A majority of the companies provide agronomic training for smallholder farmers, but few do so in all countries where they are present. Companies pay limited attention to the development and training needs of next-generation and women farmers.
Extension services build the capacity of smallholder farmers to adopt improved varieties and sustainable agricultural practices. Companies can offer these services themselves or through partnerships.
India is a clear regional outlier in terms of capacity building: 83% of the companies present in the country provide some form of extension service. In the context of the regional seed industry, this is perhaps unsurprising given the high concentration of seed business activities in the country and the fact that eight companies are headquartered there. One of many examples of capacity building in India comes from Nuziveedu Seeds, which signed a memorandum of understanding with the Government of Uttar Pradesh to carry out collaborative extension work on rice and maize production with 40,000 farmers in 25 districts.
In contrast, none of the companies present in Afghanistan provide capacity building. Lal Teer Seed and Advanta are the only companies that report employing technical staff for this purpose in Nepal and Laos respectively. Given the relatively immature nature of the seed sector in these countries, the absence of quality training is a cause for concern. In other somewhat neglected areas, companies are showing the value of investment, both financial and non-financial, in extension. In Sri Lanka, Bayer offers smallholder cucumber growers greater access to export markets through its Food Chain Partnership; and in Vietnam, the Syngenta Foundation provides smallholder farmers with integrated training on Good Agricultural Practices (GAP). Given that these examples are among the few reported, there is clear room for improvement in extension by all companies.
The use of ICT is on the rise in agriculture, and offers fast and relatively low-cost ways of improving productivity for virtually any farmer. Although, historically, the application of ICT among smallholder farmers has tended to be low, with questions regarding the suitability and scalability of these technologies, seed companies are quickly establishing linkages with these farmers across the region. Ten of the 24 companies (41%) have ICT programs targeting smallholder farmers. The majority of these programs take the form of mobile apps or simpler call/SMS services, through which smallholders can access information relating to company products, agronomic practices or weather updates. In Bangladesh, BRAC Seed and Agro Enterprise operates a call-back service for which farmers can register to receive answers to specific questions; Monsanto’s Farm Rise app in India saw its user number rise to 4.2 million in 2017; and Syngenta’s Farmforce app, which is available in Thai, Hindi and Vietnamese, helps smallholder farmers gain greater access to output markets. Advanta, East-West Seed and Mahyco also offer a variety of services in this area.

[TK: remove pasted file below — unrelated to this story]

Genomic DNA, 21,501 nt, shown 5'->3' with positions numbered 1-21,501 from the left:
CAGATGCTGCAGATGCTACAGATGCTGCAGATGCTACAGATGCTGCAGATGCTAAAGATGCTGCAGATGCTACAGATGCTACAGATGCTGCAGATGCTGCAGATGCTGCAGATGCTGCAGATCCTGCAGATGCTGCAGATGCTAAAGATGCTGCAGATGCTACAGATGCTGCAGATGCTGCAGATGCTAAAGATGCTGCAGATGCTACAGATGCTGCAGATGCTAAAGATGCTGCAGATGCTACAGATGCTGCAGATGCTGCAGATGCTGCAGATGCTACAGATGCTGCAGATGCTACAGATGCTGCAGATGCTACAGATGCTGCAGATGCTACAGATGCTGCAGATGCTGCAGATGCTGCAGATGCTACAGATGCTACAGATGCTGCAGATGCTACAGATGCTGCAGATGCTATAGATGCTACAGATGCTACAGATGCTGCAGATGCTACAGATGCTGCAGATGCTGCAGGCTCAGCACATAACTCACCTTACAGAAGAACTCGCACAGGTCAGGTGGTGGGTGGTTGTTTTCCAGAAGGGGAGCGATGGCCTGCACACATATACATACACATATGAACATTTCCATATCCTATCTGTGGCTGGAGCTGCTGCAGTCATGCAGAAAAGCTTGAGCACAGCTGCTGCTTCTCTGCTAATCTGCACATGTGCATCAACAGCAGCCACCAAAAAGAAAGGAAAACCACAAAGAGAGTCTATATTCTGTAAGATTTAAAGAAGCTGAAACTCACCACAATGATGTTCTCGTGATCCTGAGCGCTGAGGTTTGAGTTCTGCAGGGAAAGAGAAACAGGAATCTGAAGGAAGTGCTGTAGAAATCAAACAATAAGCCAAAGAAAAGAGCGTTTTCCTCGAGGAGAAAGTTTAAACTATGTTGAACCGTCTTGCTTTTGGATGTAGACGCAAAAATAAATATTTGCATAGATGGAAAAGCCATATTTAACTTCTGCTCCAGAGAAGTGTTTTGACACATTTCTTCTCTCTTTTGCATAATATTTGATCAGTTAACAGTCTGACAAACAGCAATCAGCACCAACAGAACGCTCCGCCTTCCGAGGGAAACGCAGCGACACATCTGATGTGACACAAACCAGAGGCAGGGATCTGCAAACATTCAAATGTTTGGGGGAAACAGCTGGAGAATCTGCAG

Monsanto’s Farm Rise app, developed with its subsidiary the Climate Corporation, is just one example of the importance of partnerships in developing ICT tools for seed companies. The most notable of these partnerships is a collaborative project between Bangladesh-based Lal Teer Seed and Geodata for Agriculture and Water (G4AW). Lal Teer Seed, along with East-West Seed, also identified the adaptation and use of technology as a crucial factor in encouraging next-generation farmers to take up agriculture. Other programs, such as Charoen Pokphand’s Crop Watch, use satellite images to track and evaluate rice-growing conditions; and Kalash Seeds’ SeedFlow delivers a variety of crop data to buyer/market end users. Despite being notable, these applications do not explicitly state how smallholder farmers benefit.
The measurable success of tools already in place and evidence of several more in the development stage, as reported by East-West Seed and Nuziveedu Seeds, suggest ICT will be an increasingly crucial area of capacity building and smallholder productivity in the coming years.
According to the World Bank, women farmers make up almost half of the agricultural labor force, but their production is limited by barriers to finance, inputs and extension services as well as land tenure and ownership rights. Companies regularly allude to the crucial role that women play in agriculture, both in seed production and as clients. However, this role is not reflected in dedicated activities, and overall companies perform poorly in this area. Nine of the 24 companies have capacity building activities that involve women, but only five of these explicitly target women farmers. Of the companies with non-explicit activities, Advanta states that it ‘believes in gender equality’ and attempts to ensure fair representation in extension services. Kalash Seeds and Lal Teer Seed report that just 2% and 20% respectively of participants in their activities are women.